On August 3, 2023, I saw the great drummer, Omar Hakim, launch his new band at Shapeshifter Lab. The night was both inspiring and touching for several reasons.
In his new band, Omar is the singer and guitarist, as well as the drummer. Although he has been singing his whole life, it has been his drumming with some of the biggest artists on the planet including Madonna, Sting, Miles Davis, Daft Punk, David Bowie, Herbie Hancock and The Foo Fighters that has made him a legend amongst drummers and musicians.
He has climbed as high in the music industry as is possible for a session drummer and at this point in his career, instead of resting on his laurels, and spending the rest of his life doing well paid session gigs, drum clinics and workshops, he decided to do something that he’s never done before in his entire life – front a band as a singer and vocalist. The new record that his band is playing came to him in a single night and the songs simply poured out of him.
Omar’s wife, the amazing keyboardist and the person who inspired ‘Blinky,‘ Rachel Z, was playing the synths that night. She, like Omar, has succeeded as much as is possible for a session musician in the business in both jazz and pop, having worked for years with Peter Gabriel and Wayne Shorter. Rachel is also in the process of recording a new record and creating what she calls ‘future jazz’ the merger of electronic music techniques and jazz.
Shapeshifter Lab, the space in Park Slope, where the event took place is the brainchild of bassist Matthew Garrison. Matthew is one of the greatest electric bass players alive (and a former teacher of mine). Like Rachel and Omar, his musicianship has taken him around the world with some of the most famous jazz and pop artists including Whitney Houston, Chaka Khan and Joni Mitchell. Shapeshifter was founded to be a nexus point between cutting-edge music and technology. He’s devoted the past several years to the creation of an app called Tunebend and has made Shapeshifter into the premier venue for experimental jazz.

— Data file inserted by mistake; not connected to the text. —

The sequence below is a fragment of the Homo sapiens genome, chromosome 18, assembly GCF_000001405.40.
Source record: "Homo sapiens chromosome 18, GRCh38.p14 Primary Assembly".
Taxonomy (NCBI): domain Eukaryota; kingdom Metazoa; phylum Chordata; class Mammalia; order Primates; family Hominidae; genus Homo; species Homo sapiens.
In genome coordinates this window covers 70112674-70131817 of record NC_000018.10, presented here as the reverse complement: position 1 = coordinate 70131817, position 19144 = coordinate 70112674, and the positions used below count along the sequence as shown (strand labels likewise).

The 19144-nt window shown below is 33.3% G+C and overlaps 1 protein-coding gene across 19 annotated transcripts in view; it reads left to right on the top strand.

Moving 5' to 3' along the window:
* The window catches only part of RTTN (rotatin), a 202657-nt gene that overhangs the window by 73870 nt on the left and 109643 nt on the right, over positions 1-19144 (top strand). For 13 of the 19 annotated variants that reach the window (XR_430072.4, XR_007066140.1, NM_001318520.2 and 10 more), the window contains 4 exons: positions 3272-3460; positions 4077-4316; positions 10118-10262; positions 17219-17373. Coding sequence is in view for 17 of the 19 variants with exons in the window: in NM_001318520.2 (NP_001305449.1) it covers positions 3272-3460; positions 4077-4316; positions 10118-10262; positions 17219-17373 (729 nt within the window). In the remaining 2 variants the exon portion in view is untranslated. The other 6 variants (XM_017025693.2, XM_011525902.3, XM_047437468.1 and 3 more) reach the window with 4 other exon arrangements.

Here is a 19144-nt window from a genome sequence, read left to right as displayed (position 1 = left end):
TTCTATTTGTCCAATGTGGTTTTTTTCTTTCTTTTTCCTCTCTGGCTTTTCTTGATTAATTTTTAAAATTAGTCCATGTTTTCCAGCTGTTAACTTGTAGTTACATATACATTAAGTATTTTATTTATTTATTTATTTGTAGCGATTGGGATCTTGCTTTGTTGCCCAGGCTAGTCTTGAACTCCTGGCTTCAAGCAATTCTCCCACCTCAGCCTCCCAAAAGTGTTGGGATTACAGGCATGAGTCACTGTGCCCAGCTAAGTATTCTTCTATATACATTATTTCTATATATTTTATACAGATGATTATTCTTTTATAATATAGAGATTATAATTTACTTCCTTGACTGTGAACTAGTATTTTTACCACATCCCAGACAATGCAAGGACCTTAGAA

The reason that I was really moved by seeing these three great artists together at an event is the fact that despite having attained high levels of success in the musical world, all of them are putting themselves into places of discomfort – trying things that they haven’t done before. They are all taking risks – financial, artistic and reputational. They are living the truth that great artists throughout history have lived – resting on previous accomplishments, no matter how epic, is artistic death. Setting out on new journeys is always the path to growth and serving the muse within is what we are called to do as artists and creatives.